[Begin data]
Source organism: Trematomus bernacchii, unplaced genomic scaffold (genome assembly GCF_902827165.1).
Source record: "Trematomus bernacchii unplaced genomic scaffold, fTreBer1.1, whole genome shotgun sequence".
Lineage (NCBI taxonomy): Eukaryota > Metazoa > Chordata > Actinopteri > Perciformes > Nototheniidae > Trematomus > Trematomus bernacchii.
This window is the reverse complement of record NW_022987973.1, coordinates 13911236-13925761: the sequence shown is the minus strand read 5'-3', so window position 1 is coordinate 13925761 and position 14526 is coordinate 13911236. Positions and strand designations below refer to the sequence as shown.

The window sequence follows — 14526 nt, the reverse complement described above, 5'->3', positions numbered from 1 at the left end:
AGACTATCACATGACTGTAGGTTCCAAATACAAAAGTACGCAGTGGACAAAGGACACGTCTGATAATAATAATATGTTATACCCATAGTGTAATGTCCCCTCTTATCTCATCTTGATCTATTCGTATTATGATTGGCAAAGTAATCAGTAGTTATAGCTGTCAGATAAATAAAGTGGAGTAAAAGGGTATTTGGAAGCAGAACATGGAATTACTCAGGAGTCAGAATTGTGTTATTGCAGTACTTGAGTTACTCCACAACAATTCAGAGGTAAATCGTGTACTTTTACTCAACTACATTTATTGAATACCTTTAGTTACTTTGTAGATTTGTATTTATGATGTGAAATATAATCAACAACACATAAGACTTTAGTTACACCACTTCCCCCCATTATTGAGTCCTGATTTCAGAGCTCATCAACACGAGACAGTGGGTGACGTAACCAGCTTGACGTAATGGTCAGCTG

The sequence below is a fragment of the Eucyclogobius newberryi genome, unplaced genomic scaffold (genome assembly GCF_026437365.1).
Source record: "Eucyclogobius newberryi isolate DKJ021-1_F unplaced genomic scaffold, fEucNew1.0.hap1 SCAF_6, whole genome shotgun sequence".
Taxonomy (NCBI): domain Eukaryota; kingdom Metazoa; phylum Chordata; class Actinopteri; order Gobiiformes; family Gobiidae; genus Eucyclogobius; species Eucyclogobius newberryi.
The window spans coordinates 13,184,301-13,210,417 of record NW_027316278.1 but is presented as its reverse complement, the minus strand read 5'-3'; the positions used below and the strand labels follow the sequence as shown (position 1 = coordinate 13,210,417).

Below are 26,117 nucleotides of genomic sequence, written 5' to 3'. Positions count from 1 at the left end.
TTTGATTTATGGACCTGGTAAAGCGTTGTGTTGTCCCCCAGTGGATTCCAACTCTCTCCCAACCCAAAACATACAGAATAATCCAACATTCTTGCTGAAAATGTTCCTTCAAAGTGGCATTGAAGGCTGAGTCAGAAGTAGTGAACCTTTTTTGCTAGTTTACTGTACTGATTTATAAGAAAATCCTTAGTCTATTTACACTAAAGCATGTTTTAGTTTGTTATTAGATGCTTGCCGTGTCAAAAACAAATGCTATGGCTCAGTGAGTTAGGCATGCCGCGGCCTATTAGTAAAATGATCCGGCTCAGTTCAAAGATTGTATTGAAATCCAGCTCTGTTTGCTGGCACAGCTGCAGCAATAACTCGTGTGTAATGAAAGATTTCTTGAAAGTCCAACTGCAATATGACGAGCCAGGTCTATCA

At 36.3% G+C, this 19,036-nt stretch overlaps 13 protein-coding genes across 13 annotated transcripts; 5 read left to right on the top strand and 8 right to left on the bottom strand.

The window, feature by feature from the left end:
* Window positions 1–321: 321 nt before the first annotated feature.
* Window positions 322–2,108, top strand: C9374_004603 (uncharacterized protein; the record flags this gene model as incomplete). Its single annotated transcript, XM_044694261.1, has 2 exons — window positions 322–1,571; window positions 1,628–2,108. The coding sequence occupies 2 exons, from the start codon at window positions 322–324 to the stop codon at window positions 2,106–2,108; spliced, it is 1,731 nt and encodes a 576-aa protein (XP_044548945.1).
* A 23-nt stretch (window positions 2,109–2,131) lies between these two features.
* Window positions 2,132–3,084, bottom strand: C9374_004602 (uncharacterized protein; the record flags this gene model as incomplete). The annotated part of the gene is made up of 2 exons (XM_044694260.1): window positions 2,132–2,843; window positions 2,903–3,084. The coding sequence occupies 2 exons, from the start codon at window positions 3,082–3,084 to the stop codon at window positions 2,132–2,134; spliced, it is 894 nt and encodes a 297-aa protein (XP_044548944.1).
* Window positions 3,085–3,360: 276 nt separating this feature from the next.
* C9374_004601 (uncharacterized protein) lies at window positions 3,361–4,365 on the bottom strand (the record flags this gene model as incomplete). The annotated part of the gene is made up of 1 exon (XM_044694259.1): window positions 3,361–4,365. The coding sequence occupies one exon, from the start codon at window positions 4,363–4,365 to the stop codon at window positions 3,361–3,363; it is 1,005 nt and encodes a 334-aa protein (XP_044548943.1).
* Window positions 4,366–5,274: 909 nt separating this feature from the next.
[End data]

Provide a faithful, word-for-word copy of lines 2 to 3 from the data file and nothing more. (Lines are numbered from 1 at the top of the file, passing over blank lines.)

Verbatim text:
Source record: "Trematomus bernacchii unplaced genomic scaffold, fTreBer1.1, whole genome shotgun sequence".
Lineage (NCBI taxonomy): Eukaryota > Metazoa > Chordata > Actinopteri > Perciformes > Nototheniidae > Trematomus > Trematomus bernacchii.